Assignment 3 soon crept up on me and it was time to put together a poster for a music event. Out of the selection I opted for a jazz evening as I wanted to make a throwback to the roaring 1920's as we enter the new 2020's.
I began by looking at existing jazz posters to see what they had in common with each other. I found the styles of artwork to be very varied and free with strong visual influences from the Art Deco movement of the 1920’s and 30’s when jazz music was the most widely popular during its initial inception.
I then moved on to making a spider diagram, expanding my branches out through looking at search terms from the internet relating to jazz, including variations within the genre including slow and fast jazz and the later evolution into the swing music in the 40’s and 50’s. Listening to the same type of music in the background while researching was also genuinely relaxing and helpful, despite all the clichés.
This gave me plenty of ideas to look for images to gather into a mood board. The Jazz Age takes a lot of its visual cues from the experimental Avant Garde art movements that emerged around the same time after WW1. This burst of creativity led to a large amount of variation in posters and promotional material art styles as modern abstract forms became more common. The colours were mostly flat and blocked out into the geometric shapes that make the art deco philosophy of visual design so definitive for the era.
I absorbed all of this visual information and tried to channel it into similar approaches within my thumbnails. Because of the variety of arrangements and the abstract approach that can be seen in this kind of material, it was difficult for me to come up with a specific plan at this stage, so I sketched out the key elements that I wanted to experiment with and arranged them into different combinations in my thumbnails as I aimed for as much variety between each of them as I could manage.
After this, the assignment required me to take two of these thumbnail designs to adapt into line visuals. The first line visual was an variation on thumbnail 9. and was based around a female jazz singer with a microphone while also borrowing an idea across from thumbnail 5 with the waveforms pouring out of the microphone.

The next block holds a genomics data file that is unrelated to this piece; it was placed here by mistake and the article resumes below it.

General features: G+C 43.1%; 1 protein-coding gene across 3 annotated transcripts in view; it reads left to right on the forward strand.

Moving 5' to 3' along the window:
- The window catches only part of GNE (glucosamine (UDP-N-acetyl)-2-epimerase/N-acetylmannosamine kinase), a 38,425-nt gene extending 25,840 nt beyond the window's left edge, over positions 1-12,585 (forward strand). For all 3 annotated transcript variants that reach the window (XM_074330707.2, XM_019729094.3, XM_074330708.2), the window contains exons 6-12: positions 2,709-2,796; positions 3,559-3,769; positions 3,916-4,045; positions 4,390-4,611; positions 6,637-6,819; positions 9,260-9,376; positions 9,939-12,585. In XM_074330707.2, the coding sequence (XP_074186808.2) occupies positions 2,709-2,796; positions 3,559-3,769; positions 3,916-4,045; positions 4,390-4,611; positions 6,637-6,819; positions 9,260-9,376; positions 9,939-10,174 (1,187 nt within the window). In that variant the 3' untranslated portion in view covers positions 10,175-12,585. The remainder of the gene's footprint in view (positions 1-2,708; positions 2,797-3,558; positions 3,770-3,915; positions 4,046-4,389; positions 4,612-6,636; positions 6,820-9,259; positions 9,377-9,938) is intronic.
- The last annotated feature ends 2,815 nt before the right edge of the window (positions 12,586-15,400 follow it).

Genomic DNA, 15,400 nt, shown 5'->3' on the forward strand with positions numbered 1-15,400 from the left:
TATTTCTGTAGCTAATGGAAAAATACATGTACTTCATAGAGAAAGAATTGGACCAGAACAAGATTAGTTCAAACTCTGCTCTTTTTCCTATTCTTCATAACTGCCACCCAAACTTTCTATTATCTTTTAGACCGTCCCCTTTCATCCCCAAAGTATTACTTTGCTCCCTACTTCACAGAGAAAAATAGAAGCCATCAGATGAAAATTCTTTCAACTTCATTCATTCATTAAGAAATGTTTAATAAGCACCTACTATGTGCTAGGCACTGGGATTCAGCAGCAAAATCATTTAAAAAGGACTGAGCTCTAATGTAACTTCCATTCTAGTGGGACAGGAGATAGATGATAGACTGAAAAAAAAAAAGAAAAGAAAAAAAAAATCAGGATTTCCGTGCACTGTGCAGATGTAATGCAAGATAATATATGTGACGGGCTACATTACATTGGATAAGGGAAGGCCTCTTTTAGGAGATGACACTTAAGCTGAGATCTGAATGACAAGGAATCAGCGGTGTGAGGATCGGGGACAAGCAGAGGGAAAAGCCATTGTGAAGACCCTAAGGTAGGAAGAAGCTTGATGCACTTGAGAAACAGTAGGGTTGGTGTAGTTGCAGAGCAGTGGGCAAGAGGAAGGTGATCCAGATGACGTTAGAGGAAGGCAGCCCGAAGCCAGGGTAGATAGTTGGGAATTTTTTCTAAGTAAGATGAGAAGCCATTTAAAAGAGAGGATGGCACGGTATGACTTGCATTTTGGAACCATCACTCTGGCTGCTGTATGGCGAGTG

My second choice was the jazz club scene as viewed from a table in thumbnail 2. Although I also liked this design for the style of the lamp in the foreground, it still felt a bit abandoned with no people involved, so I developed my first choice into a colour visual to use as a guide for my final artwork, using colour swatches inspired by my moodboard.
With a plan in place, I began developing the final image. As I was doing my research, I saw the flat colours with smooth gradients in 1920's Art Deco as an ideal art style to interpret in Adobe Illustrator. Very early on in this course in exercise 1.2, I took my first steps into using this tool with a less success than I wanted as I had felt that I had bitten off more than I could chew at the time. However, in a larger project setting like this one I hoped to improve my comfort levels by using the software almost exclusively in this instance.
At first when I started the project file in Illustrator, I had some trouble building up a figure without any references from scratch, so to get the ball rolling I sketched out my stylised jazz singer in more detail than my colour visual on paper as a starting to trace in my pathways to work with in Illustrator. The rest of the workflow I carried out digitally, but this was the analogue jump start that I needed.